What is diversification strategy? When you have a broad range of investments as an individual, you have what is known as a diversified portfolio. Your investments might include stocks from various blue-chip corporations, bonds, cash and other securities. This is desirable because some investments, such as stocks, are riskier than others, such as bank deposits. They are subject to market risks, but they generally carry a higher rate of return, which is why a savvy investor would include them in their investment plan. By spreading out their money across various instruments, with each carrying a different risk, it balances rewards with risk. It’s hedging your bets by not putting all the eggs in the same basket.
This is what diversification strategy means to an individual investor. The same principles apply to an organization that wishes to diversify its holdings and investments. It may invest in several industries or expand its product portfolio to maintain its competitive edge. A diversification strategy enables an organization to take advantage of market fluctuations to maintain an overall return on investment that is more stable over time.
A diversification strategy can help an investor, individual or corporate, persevere through difficult times. Now that we’ve seen what is diversification strategy, let’s focus on the types of diversification strategy an organization can adopt.
Types Of Diversification Strategy
Organizations may choose a diversification strategy that suits their needs. Whether it’s a small business or a sprawling multinational, most organizations can benefit from a diversified portfolio. Here’s one way in which types of diversification strategy are categorized:
Defensive Diversification VS Offensive Diversification
Defensive diversification is the act of reducing the risk in an investment portfolio by diversifying its product offering to offer something new to an old customer. In an offensive approach, a company will enter new markets to find a new customer base.
There are other ways to group diversification strategies. Here are some more types of diversification strategy:
When an organization has investments in different areas of the same business, it’s known as horizontal diversification. It could be a new product offering, distinct from its existing products, which appeals to its old customers. For example, Amazon sells the e-book reader Kindle to its customers who already buy its e-books.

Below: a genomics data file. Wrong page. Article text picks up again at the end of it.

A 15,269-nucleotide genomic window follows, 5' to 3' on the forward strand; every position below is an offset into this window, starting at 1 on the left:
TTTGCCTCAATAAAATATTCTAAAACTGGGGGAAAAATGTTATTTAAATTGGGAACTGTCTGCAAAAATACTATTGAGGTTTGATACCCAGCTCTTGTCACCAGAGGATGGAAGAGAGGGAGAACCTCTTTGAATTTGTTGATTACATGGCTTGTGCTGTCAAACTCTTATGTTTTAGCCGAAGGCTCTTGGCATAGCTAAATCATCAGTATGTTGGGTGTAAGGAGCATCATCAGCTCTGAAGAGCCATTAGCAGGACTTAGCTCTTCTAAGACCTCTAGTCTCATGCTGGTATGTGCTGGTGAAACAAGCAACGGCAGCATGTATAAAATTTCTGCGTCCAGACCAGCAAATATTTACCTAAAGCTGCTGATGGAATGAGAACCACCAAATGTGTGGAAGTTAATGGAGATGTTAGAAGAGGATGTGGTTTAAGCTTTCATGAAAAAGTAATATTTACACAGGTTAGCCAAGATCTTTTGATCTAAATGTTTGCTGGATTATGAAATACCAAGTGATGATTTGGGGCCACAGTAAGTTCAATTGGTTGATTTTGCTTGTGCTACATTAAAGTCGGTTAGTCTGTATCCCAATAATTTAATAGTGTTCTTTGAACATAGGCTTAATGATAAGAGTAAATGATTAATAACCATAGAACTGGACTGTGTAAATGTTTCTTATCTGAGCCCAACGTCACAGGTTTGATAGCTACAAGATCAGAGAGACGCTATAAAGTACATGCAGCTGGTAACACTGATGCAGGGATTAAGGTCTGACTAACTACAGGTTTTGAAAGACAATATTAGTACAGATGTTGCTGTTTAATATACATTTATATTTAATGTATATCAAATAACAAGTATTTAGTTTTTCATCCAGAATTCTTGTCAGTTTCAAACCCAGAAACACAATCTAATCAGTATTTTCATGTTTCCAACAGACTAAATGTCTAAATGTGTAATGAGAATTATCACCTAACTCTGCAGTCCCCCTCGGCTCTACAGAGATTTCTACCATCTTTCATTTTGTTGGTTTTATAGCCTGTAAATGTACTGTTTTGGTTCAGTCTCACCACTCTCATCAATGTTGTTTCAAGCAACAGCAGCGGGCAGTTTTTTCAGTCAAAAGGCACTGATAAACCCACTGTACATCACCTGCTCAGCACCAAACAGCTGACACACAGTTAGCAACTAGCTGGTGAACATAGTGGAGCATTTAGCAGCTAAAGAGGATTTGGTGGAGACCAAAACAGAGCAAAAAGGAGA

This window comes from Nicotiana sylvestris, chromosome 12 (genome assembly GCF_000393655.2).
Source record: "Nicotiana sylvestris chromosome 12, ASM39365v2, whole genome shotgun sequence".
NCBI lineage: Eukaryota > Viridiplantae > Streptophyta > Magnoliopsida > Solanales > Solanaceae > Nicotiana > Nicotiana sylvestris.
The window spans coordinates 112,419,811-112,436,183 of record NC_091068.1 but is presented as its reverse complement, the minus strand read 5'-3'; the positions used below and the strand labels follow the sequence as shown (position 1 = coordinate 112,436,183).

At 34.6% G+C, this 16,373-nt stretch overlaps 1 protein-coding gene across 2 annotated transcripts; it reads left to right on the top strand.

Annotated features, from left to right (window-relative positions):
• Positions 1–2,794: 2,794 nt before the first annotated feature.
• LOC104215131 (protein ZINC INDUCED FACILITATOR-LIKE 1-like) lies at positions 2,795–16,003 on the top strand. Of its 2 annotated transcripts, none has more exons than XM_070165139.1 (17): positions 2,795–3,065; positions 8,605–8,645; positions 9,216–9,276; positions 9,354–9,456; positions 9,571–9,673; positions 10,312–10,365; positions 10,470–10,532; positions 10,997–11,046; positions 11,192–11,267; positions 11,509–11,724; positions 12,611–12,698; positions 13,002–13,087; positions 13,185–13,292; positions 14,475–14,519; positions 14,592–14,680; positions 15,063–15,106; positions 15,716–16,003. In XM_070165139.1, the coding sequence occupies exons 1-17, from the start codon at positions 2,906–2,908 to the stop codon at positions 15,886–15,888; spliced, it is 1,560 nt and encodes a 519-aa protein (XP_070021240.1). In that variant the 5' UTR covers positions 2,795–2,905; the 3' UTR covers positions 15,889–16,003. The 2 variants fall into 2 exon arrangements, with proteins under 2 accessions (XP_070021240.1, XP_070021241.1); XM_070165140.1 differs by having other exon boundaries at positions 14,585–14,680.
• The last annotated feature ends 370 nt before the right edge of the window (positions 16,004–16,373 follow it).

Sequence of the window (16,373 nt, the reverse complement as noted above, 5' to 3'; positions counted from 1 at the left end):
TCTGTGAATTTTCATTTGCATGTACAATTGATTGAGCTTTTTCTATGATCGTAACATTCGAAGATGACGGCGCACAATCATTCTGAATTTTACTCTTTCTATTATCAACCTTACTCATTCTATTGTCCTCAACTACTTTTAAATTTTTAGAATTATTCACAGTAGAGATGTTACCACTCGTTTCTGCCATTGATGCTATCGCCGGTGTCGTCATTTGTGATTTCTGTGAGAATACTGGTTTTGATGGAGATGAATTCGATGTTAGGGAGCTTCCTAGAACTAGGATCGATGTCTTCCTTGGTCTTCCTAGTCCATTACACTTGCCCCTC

When one business is invested in different levels of the supply chain, it is called a vertical diversification strategy. For example, an organization might be involved in farming, selling fresh and frozen produce and production and sale of ready-to-eat meals.
In a concentric diversification strategy, a portfolio includes more than one similar product. These types of diversification strategy involve branching out with a diverse offering of associated goods or services. For instance, if a toothpaste maker introduces a new brand designed for users with sensitive teeth, it’s an example of concentric diversification.
The logic of these types of diversification strategy applies whether it is an individual investor or a company. Let’s look at some industry-specific diversification strategy examples next.
Diversification Strategy Examples
To achieve a diversified portfolio, organizations need to think beyond their existing product, industry and geographical location. This isn’t easy, particularly for a newer business, but it’s important to cushion against the ups and downs in demand and supply, customer preferences and trends, rising input costs and regulatory shifts. Here are a few diversification strategy examples to show how your organization might approach this..
Say you run an ice cream shop. You are present in one location in a high footfall mall. You offer eight classic flavors in a cup or cone. Over time, you increase your product line to include new flavors that are unique to your brand. You add waffles and crepes to the menu to capture those patrons who want something additional. You add drinks too with an espresso machine and a soda fountain.
In our diversification strategy examples, you start with one location for your ice cream shop and it is doing very well. But rising real-estate costs have been eating into your profits and there’s no physical space to expand. There’s also a new competitor that is gaining ground rapidly. You open three new outlets to increase revenue and brand penetration. While you must make a significant investment initially, you know it will pay off in the three-year horizon.
Now that you’ve expanded your flavor offering and footprint, it might be time to consider complementary businesses. Home delivery of ice cream is a natural extension of your product. For this, you might have to develop a unique product line that holds up better to home freezers and delivery cold chains. For our diversification strategy examples, you may add other at-home dessert experiences as well, such as a line of shelf-stable ice cream toppers and cone-making kits.
When developing a diversification strategy, there are many factors to consider. Understanding what is diversification strategy is the first step in creating a more robust organization. With Harappa’s Select A Strategy program, you’ll learn Thrive Skills like Decoding Ambiguity, Overcoming Bias and Assimilating Knowledge to help you with complex decision-making.
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